What is Stuttering?

Stuttering is a defect of speech whereby the person’s normal patterns are interrupted by steadily repeating or drawing out certain sounds, syllables and words. Occasionally, this makes it almost impossible to even begin a sentence.

Apart from trouble talking, this affliction is commonly accompanied by raid eye blinks, quaking of the lips or jaw and upper torso. Tension causes the situation to become even worse when the person is called to address a large crowd or speak on the telephone. Nevertheless, this can change when one is either singing or speaking aloud with no one else around.

Such a disorder is also known as stammering. Please be clear that this is dissimilar to other speech impediments, such as cluttering or spasmodic dysphonia to name but two.

Reports indicate that upwards of three million Americans stutter. This typically starts around the age of two to six, about the time they’re still building up their language skills. This ratio of boy stutterers to girl stutterers is nearly three to one. The favorable news is that many children outgrow this with only the smallest percentage of sufferers continuing into adulthood.

To prove a point, some of the world’s best speakers stuttered as children, including Bruce Willis, Carly Simon, James Earl Jones and Mel Tillis. Yes, it’s difficult to believe, but each one of these people overcame this challenge.

But what induces people to stutter? There are many forms of stuttering. Some scientists believe it’s genetic but not developmental. Other people contend that it’s neurogenic whereby signal problems between brain and nerves cause this phenomenon. Because of this, the brain is unable to properly coordinate different speech components. A stroke or other form of brain injury can also cause this to happen.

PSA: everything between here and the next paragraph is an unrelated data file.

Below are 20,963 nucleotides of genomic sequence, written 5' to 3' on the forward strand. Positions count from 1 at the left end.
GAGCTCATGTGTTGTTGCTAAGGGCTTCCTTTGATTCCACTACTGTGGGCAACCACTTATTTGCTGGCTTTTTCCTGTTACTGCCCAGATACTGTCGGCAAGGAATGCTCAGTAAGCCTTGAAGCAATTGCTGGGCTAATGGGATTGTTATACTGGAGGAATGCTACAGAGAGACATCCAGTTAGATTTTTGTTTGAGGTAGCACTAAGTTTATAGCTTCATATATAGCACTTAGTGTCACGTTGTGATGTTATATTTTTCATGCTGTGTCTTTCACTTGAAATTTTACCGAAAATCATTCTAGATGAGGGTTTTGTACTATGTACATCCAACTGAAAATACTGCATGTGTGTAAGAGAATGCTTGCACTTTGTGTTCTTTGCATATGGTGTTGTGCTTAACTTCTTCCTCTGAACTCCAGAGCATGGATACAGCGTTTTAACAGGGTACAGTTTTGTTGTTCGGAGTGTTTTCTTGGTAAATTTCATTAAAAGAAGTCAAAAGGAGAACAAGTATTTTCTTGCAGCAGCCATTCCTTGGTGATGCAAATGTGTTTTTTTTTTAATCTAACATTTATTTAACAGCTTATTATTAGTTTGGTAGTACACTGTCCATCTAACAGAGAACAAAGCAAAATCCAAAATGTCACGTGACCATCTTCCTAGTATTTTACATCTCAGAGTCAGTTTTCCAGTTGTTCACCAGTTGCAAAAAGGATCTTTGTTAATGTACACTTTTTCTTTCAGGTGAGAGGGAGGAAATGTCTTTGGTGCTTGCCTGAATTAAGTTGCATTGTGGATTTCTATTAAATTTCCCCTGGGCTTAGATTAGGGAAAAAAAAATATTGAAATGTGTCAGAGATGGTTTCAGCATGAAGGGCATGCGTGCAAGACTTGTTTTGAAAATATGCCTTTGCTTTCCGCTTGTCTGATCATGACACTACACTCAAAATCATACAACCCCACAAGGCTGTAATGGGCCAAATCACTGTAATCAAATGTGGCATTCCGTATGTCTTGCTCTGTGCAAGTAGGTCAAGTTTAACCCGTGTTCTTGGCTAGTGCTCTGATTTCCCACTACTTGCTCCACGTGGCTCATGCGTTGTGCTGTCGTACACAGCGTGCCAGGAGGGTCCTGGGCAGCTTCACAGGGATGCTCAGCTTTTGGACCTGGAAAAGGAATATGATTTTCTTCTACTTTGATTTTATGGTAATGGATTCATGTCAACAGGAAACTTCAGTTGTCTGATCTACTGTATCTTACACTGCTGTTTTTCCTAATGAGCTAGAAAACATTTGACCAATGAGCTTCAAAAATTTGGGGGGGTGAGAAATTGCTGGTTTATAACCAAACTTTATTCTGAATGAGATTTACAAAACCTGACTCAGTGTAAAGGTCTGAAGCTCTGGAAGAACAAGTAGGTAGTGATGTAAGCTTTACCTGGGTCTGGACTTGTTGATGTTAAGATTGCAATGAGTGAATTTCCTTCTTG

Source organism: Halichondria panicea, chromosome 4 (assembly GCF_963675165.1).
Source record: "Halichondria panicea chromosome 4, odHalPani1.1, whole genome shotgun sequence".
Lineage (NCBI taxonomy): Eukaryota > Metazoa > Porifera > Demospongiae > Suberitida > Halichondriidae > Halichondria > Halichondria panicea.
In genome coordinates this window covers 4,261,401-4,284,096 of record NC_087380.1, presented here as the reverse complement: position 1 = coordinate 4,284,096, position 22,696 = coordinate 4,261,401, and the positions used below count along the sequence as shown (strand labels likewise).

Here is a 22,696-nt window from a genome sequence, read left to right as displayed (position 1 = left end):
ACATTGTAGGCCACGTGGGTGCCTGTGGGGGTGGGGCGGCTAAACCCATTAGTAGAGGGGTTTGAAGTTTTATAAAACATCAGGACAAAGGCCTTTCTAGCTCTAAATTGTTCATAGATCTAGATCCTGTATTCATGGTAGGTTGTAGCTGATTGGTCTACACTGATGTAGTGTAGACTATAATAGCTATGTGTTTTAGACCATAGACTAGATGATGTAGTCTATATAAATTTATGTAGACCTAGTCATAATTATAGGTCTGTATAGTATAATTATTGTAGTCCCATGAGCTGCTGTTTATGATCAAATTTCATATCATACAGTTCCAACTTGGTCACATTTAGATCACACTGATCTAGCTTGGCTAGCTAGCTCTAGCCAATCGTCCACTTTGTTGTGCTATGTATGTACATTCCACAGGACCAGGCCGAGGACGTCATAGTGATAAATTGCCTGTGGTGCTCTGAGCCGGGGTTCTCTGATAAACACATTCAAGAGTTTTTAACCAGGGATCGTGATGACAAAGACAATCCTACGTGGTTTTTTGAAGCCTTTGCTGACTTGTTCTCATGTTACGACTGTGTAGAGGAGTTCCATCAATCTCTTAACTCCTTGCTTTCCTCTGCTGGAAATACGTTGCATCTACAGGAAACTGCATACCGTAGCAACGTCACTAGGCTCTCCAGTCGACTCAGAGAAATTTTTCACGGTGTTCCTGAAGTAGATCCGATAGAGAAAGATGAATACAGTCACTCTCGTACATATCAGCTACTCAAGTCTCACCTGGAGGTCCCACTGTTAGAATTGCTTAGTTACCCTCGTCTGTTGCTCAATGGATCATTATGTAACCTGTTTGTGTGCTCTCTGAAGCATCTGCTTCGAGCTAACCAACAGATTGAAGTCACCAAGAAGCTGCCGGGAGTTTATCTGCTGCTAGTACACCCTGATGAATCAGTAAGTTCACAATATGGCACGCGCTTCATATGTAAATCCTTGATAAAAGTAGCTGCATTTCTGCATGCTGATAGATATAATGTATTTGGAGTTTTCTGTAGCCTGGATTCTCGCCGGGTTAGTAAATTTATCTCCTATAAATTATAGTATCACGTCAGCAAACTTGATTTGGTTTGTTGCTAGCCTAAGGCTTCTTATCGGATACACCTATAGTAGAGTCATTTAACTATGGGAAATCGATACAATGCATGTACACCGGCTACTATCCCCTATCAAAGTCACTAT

Stuttering might even originate in one’s mind, what is known as “psychogenic”, though this only accounts for the smallest number of sufferers.

The best person to diagnose a stutterer is a speech language pathologist (SLP), even if the impediment is quite obvious by the way you speak. An SLP is trained to carry on an assortment of tests making it somewhat easier to prescribe suitable treatment.

Presently, there is no ready remedy for stuttering. Treatment only improves the person’s condition given that the majority of stutterers are “behavioral” in nature

The majority of treatments are intended to help the patient monitor the rate at which they speak. They will additionally learn to speak words slowly, commonly short phrases initially until such time they are able to speak longer sentences much faster. Follow up sessions are necessary to preclude a relapse, potentially making this a life long problem.

Apart from the patient, one’s parents should likewise be educated to know what to do when their child stutters. It’s in everyone’s best interests to provide a laid-back home environment where the child is allowed to speak his or her mind. Should the child stutter, parents must abstain from criticism for fear of causing a more negative impact. Parents can even assist by talking slowly, in a relaxed manner that can be easily followed and understood.

A few medical professionals utilize medications and electric shock therapy to treat stuttering. Regrettably, using drugs many times causes side effects and electric shock therapy should only be considered for use in the most extreme cases. That said, rest assured that the medical field takes stuttering very seriously and is working diligently to minimize the affects on the afflicted.